Nusret Gökçe’s Nusr-Et Steakhouse to open soon in midtown

Nusr-Et Steakhouse, opening soon in midtown, features a window emblazoned with
Nusr-Et Steakhouse, opening soon in midtown, features a window emblazoned with “#saltbae.” Photo Credit: Louis Lanzano

Meat lovers, sharpen your knives (and canines): Turkish celebrity chef Nusret Gökçe’s midtown steakhouse is gearing up for its soft opening.

“Salt Bae” himself was nowhere to be seen amid staffers at work when we “steaked” out the perimeter of the much-anticipated eatery at the base of the CBS building at 60 W. 53rd St. We did, however, spot a black-and-white, larger-than-life mural of the internet-famous butcher in his signature salt sprinkling pose, located on the wall behind a circular bar in the main Nusr-Et Steakhouse dining room. (An Instagram story posted to Gökçe’s account Sunday evening featured a photograph of the chef posing with it, a rose in hand.)

Other decorative accents spotted through the window included potted palms, an illuminated display of what appeared to be slabs of Himalayan pink salt and light fixtures in the shape of meat hooks. A glass display case toward the back of the room could potentially be used to store raw meat. On one eastern-facing window, the hashtag “Saltbae” is emblazoned.

The restaurant opening at the site of the former China Grill will be Gökçe’s seventh steakhouse, his second in the United States following the launch of a Miami outpost in November.

The space seats 150, with an outdoor area accommodating 80 more, the New York Times reported. A general menu posted on the Nusr-Et website suggests this latest location will serve a similar array of dishes as its counterparts: beef carpaccio and steak tartare as appetizers; beef in all cuts, from tenderloin to filet mignon to lokum (a tender, seared fillet named after the Turkish candy); whole racks of lamb; and baklava for dessert.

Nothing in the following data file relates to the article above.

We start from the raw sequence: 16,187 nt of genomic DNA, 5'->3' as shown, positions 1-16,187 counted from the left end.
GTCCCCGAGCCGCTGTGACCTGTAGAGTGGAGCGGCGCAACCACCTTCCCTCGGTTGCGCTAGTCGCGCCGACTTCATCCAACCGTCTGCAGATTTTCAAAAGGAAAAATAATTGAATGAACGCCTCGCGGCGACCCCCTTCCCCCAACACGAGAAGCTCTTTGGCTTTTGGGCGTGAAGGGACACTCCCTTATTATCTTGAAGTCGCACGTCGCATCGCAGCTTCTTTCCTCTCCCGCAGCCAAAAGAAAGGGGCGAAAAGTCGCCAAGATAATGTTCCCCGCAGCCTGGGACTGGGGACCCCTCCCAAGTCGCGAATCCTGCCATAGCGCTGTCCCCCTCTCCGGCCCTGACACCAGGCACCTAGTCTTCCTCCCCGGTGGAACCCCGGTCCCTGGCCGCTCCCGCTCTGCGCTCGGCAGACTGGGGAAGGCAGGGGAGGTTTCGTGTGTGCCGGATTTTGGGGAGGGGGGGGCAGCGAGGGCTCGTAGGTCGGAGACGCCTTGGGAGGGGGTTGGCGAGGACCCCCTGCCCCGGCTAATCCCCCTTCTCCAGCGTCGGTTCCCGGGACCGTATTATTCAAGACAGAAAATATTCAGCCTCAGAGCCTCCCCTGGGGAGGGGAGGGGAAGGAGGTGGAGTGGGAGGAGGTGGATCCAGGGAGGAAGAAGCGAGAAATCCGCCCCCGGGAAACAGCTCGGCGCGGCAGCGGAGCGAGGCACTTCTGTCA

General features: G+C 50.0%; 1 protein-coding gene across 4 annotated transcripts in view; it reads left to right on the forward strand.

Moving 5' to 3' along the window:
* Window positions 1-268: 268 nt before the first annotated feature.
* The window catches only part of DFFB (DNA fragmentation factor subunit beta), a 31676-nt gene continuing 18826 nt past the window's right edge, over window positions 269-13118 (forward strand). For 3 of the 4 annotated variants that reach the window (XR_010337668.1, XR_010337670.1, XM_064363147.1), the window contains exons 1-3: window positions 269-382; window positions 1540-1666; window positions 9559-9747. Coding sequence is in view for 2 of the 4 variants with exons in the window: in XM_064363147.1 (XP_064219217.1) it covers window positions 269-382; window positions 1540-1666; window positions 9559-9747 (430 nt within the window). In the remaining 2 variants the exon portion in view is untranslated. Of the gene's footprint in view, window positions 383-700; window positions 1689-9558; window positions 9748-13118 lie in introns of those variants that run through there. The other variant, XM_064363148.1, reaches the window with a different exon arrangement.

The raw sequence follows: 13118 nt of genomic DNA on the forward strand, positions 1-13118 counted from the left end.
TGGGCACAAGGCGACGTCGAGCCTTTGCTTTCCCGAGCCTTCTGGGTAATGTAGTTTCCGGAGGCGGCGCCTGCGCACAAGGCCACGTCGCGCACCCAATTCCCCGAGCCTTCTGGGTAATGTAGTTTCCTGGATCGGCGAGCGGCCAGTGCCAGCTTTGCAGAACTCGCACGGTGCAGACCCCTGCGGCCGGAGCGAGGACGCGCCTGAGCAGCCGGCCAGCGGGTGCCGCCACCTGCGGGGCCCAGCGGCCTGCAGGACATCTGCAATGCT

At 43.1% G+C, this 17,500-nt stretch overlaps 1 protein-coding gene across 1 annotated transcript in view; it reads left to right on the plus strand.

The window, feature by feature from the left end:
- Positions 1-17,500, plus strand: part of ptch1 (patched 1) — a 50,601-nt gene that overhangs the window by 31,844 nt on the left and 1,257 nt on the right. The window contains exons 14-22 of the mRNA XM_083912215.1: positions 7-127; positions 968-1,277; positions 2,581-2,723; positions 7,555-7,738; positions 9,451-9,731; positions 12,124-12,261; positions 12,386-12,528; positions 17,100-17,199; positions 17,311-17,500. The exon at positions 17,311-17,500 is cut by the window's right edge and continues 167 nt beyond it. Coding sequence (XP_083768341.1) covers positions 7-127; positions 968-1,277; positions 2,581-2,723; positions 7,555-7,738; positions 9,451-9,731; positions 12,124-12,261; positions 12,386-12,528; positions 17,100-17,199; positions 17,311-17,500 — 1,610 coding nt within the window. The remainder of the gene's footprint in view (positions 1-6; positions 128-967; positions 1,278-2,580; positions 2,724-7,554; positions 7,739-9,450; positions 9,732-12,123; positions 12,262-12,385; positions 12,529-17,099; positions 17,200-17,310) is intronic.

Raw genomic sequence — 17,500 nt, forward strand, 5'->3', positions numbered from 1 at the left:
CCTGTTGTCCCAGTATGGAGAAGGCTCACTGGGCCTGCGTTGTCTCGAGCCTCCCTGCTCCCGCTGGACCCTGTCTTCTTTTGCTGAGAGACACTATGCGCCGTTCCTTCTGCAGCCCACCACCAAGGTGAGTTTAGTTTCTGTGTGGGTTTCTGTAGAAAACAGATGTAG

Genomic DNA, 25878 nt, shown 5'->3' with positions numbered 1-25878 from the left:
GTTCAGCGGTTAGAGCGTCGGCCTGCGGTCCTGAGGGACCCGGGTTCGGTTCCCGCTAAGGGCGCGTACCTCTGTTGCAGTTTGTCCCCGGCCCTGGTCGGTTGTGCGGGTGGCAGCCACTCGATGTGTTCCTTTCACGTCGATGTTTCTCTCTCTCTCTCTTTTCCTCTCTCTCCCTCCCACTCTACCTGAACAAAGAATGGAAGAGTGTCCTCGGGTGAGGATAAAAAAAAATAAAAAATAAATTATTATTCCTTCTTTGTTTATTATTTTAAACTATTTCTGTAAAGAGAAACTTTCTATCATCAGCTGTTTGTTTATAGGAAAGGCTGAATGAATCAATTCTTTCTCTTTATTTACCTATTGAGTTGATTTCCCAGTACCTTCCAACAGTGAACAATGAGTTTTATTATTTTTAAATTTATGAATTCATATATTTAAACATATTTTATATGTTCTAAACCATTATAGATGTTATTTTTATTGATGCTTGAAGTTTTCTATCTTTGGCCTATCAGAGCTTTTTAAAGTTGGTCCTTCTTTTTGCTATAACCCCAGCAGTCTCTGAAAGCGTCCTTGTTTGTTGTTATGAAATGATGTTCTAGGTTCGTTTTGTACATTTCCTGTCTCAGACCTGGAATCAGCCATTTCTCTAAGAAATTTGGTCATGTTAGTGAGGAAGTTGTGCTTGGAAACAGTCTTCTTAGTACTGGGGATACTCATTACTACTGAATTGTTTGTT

While the Times reported Nusr-Et Steakhouse’s opening date as Monday, a spokesman at the restaurant that day said it will not be immediately taking reservations from the public. A call to the Salt Bae’s eatery went to an automated phone system, but none of the extensions worked.

The chef’s rising star has been propelled by Instagram photos and videos documenting his sensual, dramatic way of handling meat, his trademark salt-flipping wrist action, his proclivity for dark shades and white T-shirts and his obsession with “The Godfather” films.

Disappointed as we were to miss the opportunity of seeing and/or meeting the man-turned-meme, we know for a fact he has been on the premises. An Instagram video posted on Sunday puts him behind the bar. Wearing what we gather to be a server’s uniform of a white button-down shirt and skinny black tie, Gökçe mimes with his typical theatrical flair the preparation of a cocktail, using as his prop what appears to be a cube of dry ice.

We’ll drink or eat pretty much anything he’s serving.

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